Businesses are moving fast to implement generative AI, but new research suggests that employees are moving even faster. A Forrester study commissioned by Grammarly shows that 70% of respondents use gen AI for most or all of their writing and editing at work. Among those that are using gen AI for all of their writing, 80% report that their company has not yet implemented gen AI.
This means that people are not waiting for their company to adopt gen AI. They are using it right now—and at a high frequency.
Rushing to implement gen AI with a shortsighted strategy that accommodates individuals or departments with their own tailored solutions is not the answer. Instead, organizations must move deliberately and swiftly toward an enterprise-wide strategy.
The risk of moving too slowly: shadow AI
As the Forrester data shows, people are already using gen AI in the workplace—even if their company hasn’t officially implemented it yet. In fact, at the time of the survey, only 26% of respondents’ companies had implemented gen AI. And while the majority (97%) of businesses will have implemented gen AI by 2025, most organizations are chasing behind their employees.
It’s no surprise that people are clamoring to use gen AI in their day-to-day work. While the technology itself was not new, the release of several practical gen AI applications beginning in late 2022 demonstrated the immediate and tangible possibilities of gen AI. People experimented with prompting the applications to generate first-draft content, jump-start ideas, summarize emails, create outlines, and more. The Forrester data shows that these early forays with gen AI tools are already enabling people to work faster. On average, respondents reported a daily time savings of 33% from using gen AI at work—the equivalent of 2.5 hours a day and 13 hours a week now freed for individuals to focus on even more valuable activities.
However, while employees are benefiting from the technology, the ungoverned use of gen AI tools, known as “shadow AI,” opens businesses up to preventable risks. Some of the most common risks associated with shadow AI are sensitive data being leaked to third parties, intellectual property being exposed to competitors, and inaccurate content being shared outside the organization.
It’s essential that organizations move quickly to develop an enterprise strategy. If they don’t, they risk gen AI happening to their organization rather than for their organization.
The risk of moving too quickly without a strategy: technical debt
Most of the Forrester respondents (72%) report that different departments are implementing gen AI on their own without an organization-wide strategy. In other words, these companies do not have a plan in place for how gen AI tools fit into a broader data and analytics ecosystem. These multiple, separate implementations create the risk of technical debt in the future when IT teams attempt to connect many disjointed tools into a manageable and trackable system.
A fragmentary approach to gen AI implementation also limits the scalability—and therefore the transformative impact—of gen AI in the enterprise. The Forrester data shows that the majority of respondents expect gen AI to have a transformational or large impact on company culture (79%), customer experience (77%), and operational costs (75%), to name a few. But for gen AI to reach its full potential, the business must be able to easily adapt its deployment of gen AI over time as the technology continues to evolve.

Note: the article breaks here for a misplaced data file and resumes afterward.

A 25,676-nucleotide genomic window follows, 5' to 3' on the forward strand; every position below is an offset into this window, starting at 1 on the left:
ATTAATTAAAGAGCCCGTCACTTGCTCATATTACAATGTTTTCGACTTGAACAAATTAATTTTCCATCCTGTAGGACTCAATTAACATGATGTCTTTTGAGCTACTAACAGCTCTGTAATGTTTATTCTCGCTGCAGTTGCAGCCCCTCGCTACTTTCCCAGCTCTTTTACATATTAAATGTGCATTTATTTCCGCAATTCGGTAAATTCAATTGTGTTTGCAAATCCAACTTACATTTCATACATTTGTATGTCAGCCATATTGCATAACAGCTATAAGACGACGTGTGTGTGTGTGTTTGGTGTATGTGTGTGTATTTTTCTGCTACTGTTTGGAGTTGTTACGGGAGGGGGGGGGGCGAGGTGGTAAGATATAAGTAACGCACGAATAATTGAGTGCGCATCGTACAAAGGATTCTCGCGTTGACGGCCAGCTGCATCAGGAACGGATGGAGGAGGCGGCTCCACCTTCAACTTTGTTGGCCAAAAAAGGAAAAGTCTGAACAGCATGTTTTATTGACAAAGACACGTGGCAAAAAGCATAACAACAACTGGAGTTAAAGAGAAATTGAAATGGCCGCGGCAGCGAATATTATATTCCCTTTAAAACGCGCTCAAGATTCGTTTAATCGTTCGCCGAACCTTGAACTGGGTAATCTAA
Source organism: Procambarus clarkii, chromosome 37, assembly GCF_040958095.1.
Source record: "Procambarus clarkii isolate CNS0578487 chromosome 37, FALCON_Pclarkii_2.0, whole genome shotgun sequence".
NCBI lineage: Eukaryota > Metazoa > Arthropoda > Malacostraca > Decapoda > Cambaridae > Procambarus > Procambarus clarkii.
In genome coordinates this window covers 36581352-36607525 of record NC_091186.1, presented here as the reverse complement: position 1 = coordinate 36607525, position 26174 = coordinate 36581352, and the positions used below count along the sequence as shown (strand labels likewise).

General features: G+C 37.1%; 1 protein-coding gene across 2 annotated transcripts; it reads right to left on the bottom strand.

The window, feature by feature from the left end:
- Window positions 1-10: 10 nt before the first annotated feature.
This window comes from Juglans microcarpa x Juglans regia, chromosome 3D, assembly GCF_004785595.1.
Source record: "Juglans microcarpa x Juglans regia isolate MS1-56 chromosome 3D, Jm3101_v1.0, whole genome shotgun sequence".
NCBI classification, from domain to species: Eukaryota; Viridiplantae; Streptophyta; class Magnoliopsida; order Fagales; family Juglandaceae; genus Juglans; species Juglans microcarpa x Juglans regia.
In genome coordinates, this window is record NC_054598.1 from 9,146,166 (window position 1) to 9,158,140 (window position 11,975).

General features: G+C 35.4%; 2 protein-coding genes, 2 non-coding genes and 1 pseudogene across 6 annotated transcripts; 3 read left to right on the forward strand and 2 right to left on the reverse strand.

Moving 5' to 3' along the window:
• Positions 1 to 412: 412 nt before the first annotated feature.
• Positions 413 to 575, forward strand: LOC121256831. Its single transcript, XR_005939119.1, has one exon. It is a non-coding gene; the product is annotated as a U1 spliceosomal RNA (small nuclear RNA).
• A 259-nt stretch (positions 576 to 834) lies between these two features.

The Forrester data shows that companies with an enterprise-wide gen AI strategy are 2.6 times more likely to be expanding or upgrading their implementation than those with line-of-business or departmental implementations. Further, those with an enterprise-wide strategy are 1.4 times more likely to be adopting gen AI at an accelerated pace.
Selecting the right gen AI partner to deploy an enterprise strategy
To achieve a company-wide gen AI strategy, businesses must invest in scalable solutions that support multiple use cases across the organization and meet enterprise-grade standards for privacy and security.
Stand-alone gen AI applications that only work for one team or department not only create a tangled IT mess but also limit the potential of gen AI to transform workflows across the organization. Nine out of 10 respondents reported that their companies need a gen AI solution that can be used across the organization, not limited to a few departments or functions.
To facilitate an enterprise-wide approach to gen AI, businesses should invest in solutions that support cross-functional collaboration and integrate with the applications and systems employees already use. For example, Grammarly Business works across more than 500,000 applications and websites that employees are already working within in order to support communication across virtually every workflow.
Grammarly Business also supports enterprise needs by ensuring gen AI outputs are on-brand and contextually relevant. Eighty-nine percent of respondents indicated that gen AI solutions must understand the context of many different scenarios for it to hold value.
Taking the right next step
The majority of Forrester respondents said that their business is moving at the same speed or faster to adopt gen AI than with previous technology innovations. With so much enthusiasm behind gen AI, it’s essential that your organization take the right first steps with a holistic strategy.
Those that move too quickly without an enterprise approach risk falling behind with deployment strategies that will limit the transformative potential of gen AI.
To learn more about Grammarly’s gen AI solution and how it can enable your entire organization to accelerate ahead, click here to get in touch with a product specialist.